"Forum non conveniens is a doctrine that is founded in considerations of fundamental fairness and sensible and effective judicial administration. In the application of these basic considerations a court may decline jurisdiction of a case `even though it may have proper jurisdiction over all parties and the subject matter involved' (Whitney v. Madden (1948), 400 Ill. 185, 189, cert. denied, 335 U.S. 828, 93 L.Ed. 382, 69 S.Ct. 55), whenever it appears that there is another forum that can better `serve the convenience of the parties and the ends of justice.' (Lonergan v. Crucible Steel Co. of America (1967), 37 Ill.2d 599, 606.)"
The factors to consider in determining a forum non conveniens motion were set forth at length in Gulf Oil Corp. v. Gilbert (1947), 330 U.S. 501, 508-09, 91 L.Ed. 1055, 1062-63, 67 S.Ct. 839, 843:
"An interest to be considered, and the one likely to be most pressed, is the private interest of the litigant. Important considerations are the relative ease of access to sources of proof; availability of compulsory process for attendance of unwilling, and the cost of obtaining attendance of willing, witnesses; possibility of view of premises, if view would be appropriate to the action; and all other practical problems that make trial of a case easy, expeditious and inexpensive. There may also be questions as to the enforceability of a judgment if one is obtained. The court will weigh relative advantages and obstacles to fair trial. It is often said that the plaintiff may not, by choice of an inconvenient forum, `vex,' `harass,' or `oppress' the defendant by inflicting upon him expense or trouble not necessary to his own right to pursue his remedy. But unless the balance is strongly in favor of the defendant, the plaintiff's choice of forum should rarely be disturbed.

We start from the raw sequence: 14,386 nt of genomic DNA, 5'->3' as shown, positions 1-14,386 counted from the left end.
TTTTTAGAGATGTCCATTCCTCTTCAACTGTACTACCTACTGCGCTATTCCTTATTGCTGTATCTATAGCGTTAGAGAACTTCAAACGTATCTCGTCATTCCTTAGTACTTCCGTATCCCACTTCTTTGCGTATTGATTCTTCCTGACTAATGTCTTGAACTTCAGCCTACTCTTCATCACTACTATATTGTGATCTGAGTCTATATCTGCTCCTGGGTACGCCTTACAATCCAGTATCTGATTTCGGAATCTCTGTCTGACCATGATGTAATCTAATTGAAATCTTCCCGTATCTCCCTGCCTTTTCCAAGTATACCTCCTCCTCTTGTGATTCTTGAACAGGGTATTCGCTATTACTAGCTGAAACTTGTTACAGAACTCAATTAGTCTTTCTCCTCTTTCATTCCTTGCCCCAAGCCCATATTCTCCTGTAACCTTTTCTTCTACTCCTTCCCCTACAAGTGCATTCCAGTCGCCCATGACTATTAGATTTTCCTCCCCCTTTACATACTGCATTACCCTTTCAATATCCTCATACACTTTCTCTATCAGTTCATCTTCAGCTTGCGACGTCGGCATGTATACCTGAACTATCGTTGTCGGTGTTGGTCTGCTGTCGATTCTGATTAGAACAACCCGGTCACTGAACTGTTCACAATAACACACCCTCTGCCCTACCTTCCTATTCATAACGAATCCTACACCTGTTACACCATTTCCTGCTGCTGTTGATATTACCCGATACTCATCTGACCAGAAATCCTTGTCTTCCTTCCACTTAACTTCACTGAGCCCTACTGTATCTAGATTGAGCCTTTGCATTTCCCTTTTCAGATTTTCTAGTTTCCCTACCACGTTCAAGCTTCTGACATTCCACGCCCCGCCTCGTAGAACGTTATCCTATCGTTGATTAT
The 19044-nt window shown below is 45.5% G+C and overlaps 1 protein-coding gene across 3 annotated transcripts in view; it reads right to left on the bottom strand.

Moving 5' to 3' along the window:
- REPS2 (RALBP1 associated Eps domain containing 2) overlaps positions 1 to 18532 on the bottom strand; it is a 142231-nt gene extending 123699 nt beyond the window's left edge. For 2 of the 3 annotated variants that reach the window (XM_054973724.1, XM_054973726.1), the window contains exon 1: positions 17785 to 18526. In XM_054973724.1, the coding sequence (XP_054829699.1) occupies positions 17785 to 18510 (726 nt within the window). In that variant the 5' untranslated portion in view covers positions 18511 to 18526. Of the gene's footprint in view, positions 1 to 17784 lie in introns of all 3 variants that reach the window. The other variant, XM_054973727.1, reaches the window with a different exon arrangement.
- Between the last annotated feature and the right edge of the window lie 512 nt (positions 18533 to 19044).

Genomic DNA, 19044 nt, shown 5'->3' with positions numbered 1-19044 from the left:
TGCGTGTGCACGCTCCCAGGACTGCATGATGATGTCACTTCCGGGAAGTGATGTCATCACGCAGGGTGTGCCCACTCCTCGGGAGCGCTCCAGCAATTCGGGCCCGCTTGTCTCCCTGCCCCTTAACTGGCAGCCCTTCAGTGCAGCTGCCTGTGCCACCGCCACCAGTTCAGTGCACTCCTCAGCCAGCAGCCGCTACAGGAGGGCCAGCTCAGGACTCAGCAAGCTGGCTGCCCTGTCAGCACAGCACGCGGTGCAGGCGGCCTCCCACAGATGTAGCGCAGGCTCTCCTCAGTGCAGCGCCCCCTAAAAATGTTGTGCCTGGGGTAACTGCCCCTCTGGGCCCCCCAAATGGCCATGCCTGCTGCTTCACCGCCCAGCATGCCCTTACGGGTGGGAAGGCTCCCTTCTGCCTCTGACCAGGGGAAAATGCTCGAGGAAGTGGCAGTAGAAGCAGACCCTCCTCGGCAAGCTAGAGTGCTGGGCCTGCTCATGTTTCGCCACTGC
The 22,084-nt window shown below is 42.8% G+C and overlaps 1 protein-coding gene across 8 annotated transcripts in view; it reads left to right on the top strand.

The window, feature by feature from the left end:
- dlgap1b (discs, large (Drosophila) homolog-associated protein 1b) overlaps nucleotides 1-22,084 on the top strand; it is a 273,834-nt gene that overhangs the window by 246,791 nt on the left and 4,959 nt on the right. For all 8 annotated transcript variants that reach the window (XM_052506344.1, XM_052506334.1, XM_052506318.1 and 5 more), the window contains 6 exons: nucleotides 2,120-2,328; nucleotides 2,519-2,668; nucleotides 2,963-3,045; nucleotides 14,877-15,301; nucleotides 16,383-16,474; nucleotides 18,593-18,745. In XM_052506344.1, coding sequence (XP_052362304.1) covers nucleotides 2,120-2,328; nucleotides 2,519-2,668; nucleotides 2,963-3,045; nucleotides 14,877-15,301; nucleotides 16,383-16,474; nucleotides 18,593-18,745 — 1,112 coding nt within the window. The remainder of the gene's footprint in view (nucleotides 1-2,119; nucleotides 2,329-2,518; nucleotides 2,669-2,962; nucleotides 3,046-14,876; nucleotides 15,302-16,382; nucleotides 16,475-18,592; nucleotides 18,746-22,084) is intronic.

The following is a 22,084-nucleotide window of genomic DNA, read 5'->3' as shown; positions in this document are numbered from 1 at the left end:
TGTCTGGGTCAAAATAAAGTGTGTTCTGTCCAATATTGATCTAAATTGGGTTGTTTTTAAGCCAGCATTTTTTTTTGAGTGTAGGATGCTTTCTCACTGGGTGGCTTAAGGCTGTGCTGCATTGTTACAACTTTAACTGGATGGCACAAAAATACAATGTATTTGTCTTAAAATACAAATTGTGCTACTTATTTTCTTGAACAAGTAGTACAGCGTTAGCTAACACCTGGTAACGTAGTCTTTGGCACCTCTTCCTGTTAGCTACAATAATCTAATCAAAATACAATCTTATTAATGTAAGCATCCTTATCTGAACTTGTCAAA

Factors of public interest also have place in applying the doctrine. Administrative difficulties follow for courts> when litigation is piled up in congested centers instead of being handled at its origin. Jury duty is a burden that ought not to be imposed upon the people of a community which has no relation to the litigation. In cases which touch the affairs of many persons, there is reason for holding the trial in their view and reach rather than in remote parts of the country where they can learn of it by report only. There is a local interest in having localized controversies decided at home. There is an appropriateness, too, in having the trial of a diversity case in a forum that is at home with the state law that must govern the case, rather than having a court in some other forum untangle problems in conflict of laws, and in law foreign to itself."
(See also Espinosa v. Norfolk & Western Ry. Co. (1981), 86 Ill.2d 111, 118-19; People ex rel. Compagnie Nationale Air France v. Giliberto (1978), 74 Ill.2d 90, 110-11, cert. denied (1979), 441 U.S. 932, 60 L.Ed.2d 660, 99 S.Ct. 2052.) In order to retain flexibility, no one factor should be accorded central emphasis. Piper Aircraft Co. ...